It was a lot like what the (Glenwood Springs) kids are saying today, Bolitho said. We had a common goal. We played for each other. We were truly good friends. We were wanting to (win) for our teams and our coaches.Bolitho, who was the Demons quarterback and wore number 15, said he would have loved to run the spread offense like the way this years Glenwood Springs team.It wasnt invented when I was playing, he sad.That said, Bolitho remembers his team being similar to this years team.We had a very balanced offensive attack, he said of his teams strong running and passing game. Our defense was the same. Everyone swarmed the ball. There were a lot of good, hard-hitting guys on the defensive side of the ball. It was hard to score on our defense.Bolitho lives in New Castle and is a partner with Glenwood Insurance Agency.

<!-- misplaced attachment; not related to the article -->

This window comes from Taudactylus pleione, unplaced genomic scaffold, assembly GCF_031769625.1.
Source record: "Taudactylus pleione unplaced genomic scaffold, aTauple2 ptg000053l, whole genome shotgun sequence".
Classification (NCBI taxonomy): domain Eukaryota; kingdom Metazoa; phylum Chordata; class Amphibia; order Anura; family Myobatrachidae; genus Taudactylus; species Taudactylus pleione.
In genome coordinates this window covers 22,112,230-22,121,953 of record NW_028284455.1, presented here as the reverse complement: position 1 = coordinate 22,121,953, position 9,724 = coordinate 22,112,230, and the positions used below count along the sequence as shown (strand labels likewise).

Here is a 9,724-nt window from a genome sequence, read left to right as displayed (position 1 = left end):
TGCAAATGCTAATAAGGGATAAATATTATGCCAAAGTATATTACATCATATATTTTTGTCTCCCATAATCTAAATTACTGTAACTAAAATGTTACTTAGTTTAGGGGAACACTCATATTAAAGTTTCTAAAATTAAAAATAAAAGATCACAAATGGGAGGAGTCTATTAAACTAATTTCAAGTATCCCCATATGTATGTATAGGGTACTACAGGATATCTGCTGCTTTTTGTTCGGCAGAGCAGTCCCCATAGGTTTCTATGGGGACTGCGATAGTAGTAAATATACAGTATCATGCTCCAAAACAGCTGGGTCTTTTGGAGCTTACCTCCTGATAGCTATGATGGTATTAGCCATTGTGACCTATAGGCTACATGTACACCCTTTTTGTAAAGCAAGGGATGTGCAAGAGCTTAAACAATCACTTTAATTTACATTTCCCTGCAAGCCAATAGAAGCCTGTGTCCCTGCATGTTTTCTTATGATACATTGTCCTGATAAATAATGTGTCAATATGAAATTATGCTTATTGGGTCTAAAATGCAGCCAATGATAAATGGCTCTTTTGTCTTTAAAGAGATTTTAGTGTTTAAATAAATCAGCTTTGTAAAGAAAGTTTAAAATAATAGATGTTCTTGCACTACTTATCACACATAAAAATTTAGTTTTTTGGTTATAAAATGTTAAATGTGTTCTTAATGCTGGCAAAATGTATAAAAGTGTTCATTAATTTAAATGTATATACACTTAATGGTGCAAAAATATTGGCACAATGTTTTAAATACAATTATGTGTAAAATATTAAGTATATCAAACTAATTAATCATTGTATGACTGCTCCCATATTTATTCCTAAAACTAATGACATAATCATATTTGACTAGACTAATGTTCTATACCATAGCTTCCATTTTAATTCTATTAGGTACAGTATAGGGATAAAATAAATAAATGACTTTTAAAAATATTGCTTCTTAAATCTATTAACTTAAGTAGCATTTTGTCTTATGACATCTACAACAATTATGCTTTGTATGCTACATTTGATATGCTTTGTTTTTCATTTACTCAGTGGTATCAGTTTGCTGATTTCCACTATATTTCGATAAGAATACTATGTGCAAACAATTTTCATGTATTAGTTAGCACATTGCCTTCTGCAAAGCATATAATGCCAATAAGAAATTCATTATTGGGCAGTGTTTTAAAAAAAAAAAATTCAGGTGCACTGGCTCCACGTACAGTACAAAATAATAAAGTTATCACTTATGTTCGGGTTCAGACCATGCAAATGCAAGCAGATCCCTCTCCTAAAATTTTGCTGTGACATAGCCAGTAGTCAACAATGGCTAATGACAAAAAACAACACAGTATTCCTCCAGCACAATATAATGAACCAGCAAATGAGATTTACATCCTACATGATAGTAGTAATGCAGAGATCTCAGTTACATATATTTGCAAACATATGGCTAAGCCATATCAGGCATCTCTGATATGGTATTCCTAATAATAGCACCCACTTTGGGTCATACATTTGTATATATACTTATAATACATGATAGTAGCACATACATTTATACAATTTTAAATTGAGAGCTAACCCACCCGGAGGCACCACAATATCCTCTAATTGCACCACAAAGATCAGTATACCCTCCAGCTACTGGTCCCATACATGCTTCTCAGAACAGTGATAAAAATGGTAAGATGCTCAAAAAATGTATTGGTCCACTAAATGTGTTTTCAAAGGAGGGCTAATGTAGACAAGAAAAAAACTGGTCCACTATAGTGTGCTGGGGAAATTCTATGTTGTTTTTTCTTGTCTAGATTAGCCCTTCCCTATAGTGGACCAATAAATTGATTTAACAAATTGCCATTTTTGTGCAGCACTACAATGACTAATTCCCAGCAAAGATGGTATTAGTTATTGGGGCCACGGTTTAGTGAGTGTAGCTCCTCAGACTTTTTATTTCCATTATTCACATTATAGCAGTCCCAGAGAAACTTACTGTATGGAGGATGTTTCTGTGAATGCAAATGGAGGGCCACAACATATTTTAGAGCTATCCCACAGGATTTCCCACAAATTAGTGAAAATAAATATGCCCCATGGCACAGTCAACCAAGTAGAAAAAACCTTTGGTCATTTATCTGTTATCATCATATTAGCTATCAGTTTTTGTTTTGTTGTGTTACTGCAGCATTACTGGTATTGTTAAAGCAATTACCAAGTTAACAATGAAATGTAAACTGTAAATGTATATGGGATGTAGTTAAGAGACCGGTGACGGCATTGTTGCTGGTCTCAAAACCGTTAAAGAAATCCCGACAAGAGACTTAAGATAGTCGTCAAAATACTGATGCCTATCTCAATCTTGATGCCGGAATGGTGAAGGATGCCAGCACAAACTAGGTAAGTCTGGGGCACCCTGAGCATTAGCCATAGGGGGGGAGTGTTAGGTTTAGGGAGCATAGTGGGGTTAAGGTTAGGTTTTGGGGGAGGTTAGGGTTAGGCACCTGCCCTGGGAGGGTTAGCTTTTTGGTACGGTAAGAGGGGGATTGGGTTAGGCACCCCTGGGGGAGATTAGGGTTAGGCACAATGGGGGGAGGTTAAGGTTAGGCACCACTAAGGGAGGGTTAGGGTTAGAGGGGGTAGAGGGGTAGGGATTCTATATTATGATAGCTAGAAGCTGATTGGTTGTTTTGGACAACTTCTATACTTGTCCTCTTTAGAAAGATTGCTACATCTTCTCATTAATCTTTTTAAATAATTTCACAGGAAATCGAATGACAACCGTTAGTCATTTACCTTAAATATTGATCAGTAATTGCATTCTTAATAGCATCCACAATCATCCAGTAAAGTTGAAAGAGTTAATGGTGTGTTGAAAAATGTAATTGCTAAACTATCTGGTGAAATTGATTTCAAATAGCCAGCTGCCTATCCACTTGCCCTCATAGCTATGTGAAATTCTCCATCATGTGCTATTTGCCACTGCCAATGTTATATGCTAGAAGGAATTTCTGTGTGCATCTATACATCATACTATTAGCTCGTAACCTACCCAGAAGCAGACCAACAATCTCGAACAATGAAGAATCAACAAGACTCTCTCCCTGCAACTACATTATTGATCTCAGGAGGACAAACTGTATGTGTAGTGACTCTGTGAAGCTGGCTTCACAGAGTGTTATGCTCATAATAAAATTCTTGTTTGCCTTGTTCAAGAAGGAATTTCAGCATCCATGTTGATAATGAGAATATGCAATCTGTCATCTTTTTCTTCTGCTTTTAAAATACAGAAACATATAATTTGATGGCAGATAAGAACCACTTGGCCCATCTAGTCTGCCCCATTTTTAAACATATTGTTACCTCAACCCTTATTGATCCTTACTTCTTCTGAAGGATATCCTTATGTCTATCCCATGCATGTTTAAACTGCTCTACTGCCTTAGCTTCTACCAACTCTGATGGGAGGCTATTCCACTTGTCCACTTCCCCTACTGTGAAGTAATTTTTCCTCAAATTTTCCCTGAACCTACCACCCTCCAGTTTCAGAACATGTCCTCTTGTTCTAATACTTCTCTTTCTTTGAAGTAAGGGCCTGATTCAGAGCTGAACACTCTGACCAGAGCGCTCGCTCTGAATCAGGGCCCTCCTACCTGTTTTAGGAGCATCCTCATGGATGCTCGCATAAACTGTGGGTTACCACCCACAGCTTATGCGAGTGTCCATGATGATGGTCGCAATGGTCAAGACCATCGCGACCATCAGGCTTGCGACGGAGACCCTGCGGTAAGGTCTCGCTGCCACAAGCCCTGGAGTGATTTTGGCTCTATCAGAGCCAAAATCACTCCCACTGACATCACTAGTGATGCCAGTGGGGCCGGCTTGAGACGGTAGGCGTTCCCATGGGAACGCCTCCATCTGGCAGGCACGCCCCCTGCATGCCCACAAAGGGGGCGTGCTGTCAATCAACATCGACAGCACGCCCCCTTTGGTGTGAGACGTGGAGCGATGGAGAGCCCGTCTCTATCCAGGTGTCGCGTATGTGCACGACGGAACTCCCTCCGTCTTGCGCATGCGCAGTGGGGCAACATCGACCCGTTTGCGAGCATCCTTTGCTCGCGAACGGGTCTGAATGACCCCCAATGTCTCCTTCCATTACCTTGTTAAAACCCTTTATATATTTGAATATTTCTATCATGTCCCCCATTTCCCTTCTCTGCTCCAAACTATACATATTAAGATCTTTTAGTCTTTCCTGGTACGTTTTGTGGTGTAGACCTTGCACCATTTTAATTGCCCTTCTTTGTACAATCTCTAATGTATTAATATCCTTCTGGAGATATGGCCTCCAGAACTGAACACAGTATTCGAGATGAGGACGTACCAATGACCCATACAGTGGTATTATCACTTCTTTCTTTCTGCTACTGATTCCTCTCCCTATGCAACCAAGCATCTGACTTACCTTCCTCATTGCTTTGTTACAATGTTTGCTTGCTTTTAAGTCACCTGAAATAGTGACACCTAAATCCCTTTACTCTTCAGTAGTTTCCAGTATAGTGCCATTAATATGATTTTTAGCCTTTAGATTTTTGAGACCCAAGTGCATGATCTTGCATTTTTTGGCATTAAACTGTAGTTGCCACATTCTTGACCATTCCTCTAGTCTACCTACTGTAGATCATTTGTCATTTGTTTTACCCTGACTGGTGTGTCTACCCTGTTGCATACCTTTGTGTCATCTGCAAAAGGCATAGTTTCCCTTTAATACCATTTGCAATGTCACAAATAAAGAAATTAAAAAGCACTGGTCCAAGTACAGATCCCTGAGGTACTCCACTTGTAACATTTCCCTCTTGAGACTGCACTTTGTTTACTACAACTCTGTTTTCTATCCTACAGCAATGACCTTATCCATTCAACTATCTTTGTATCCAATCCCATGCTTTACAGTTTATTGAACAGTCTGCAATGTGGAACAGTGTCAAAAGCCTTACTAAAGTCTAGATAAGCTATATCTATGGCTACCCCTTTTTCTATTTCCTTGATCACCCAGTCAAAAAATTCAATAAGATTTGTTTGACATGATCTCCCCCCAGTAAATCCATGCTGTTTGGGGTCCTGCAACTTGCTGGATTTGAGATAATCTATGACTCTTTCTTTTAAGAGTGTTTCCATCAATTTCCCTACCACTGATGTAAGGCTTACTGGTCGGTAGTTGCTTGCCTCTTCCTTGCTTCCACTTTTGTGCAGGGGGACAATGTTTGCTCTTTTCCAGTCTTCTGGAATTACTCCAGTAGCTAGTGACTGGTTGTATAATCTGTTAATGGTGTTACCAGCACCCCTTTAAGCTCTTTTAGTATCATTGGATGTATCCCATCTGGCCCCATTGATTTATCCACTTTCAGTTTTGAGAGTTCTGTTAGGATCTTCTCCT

Kirk Swallow was a wide receiver and defensive end on Rifle High Schools 1973 state title team. He went to state during his junior year and wore jersey number 80. In the title game Rifle beat Yuma 8-7.As wide receiver I actually caught the winning touchdown pass against Yuma. I ran a couple down and outs and then I did a down, out and up and I was just wide open. I thought that ball would never get to me. Coach Cooper always instilled in us that we were a team, and it took all of us to be champions. I think thats true for any state championship team.Swallow is now president of Swallow Oil Co. in Rifle.
We were the number four seed going in. Nobody really expected us to do much. Those four weeks really stick out in my mind as a time of people coming together. We had a lot of belief in what we were going to be able to do. The field was just incredibly icy, almost to the point where it was really hard to play, or especially to run the ball. It was just this mud-ball.Kosht wore jersey number 51 and was a junior middle linebacker and offensive lineman for Rifle High Schools 2004 state title team that beat Sterling 7-6. Kosht is currently in his junior year at University of Colorado at Boulder.